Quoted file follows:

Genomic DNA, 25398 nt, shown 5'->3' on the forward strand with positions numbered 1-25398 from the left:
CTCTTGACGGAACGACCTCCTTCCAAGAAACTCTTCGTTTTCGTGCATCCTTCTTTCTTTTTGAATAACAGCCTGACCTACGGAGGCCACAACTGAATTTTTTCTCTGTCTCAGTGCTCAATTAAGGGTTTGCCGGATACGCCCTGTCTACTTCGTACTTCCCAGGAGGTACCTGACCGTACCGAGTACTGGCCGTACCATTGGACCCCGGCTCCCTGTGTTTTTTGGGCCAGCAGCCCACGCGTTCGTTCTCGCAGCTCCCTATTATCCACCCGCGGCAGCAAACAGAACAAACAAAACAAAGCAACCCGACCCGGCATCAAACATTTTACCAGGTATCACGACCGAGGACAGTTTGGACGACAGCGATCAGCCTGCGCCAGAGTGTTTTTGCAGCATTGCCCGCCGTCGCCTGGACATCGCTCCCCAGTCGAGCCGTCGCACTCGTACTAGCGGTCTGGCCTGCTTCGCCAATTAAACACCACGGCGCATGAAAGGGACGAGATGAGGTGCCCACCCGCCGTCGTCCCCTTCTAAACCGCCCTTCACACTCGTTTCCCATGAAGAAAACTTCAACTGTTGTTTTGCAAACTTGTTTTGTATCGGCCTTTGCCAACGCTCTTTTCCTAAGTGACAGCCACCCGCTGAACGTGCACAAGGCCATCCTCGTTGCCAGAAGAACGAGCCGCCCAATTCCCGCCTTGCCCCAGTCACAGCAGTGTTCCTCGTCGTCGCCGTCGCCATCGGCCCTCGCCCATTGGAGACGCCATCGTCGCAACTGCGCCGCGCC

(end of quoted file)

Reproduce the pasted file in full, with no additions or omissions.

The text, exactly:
Genomic DNA, 25398 nt, shown 5'->3' on the forward strand with positions numbered 1-25398 from the left:
CTCTTGACGGAACGACCTCCTTCCAAGAAACTCTTCGTTTTCGTGCATCCTTCTTTCTTTTTGAATAACAGCCTGACCTACGGAGGCCACAACTGAATTTTTTCTCTGTCTCAGTGCTCAATTAAGGGTTTGCCGGATACGCCCTGTCTACTTCGTACTTCCCAGGAGGTACCTGACCGTACCGAGTACTGGCCGTACCATTGGACCCCGGCTCCCTGTGTTTTTTGGGCCAGCAGCCCACGCGTTCGTTCTCGCAGCTCCCTATTATCCACCCGCGGCAGCAAACAGAACAAACAAAACAAAGCAACCCGACCCGGCATCAAACATTTTACCAGGTATCACGACCGAGGACAGTTTGGACGACAGCGATCAGCCTGCGCCAGAGTGTTTTTGCAGCATTGCCCGCCGTCGCCTGGACATCGCTCCCCAGTCGAGCCGTCGCACTCGTACTAGCGGTCTGGCCTGCTTCGCCAATTAAACACCACGGCGCATGAAAGGGACGAGATGAGGTGCCCACCCGCCGTCGTCCCCTTCTAAACCGCCCTTCACACTCGTTTCCCATGAAGAAAACTTCAACTGTTGTTTTGCAAACTTGTTTTGTATCGGCCTTTGCCAACGCTCTTTTCCTAAGTGACAGCCACCCGCTGAACGTGCACAAGGCCATCCTCGTTGCCAGAAGAACGAGCCGCCCAATTCCCGCCTTGCCCCAGTCACAGCAGTGTTCCTCGTCGTCGCCGTCGCCATCGGCCCTCGCCCATTGGAGACGCCATCGTCGCAACTGCGCCGCGCC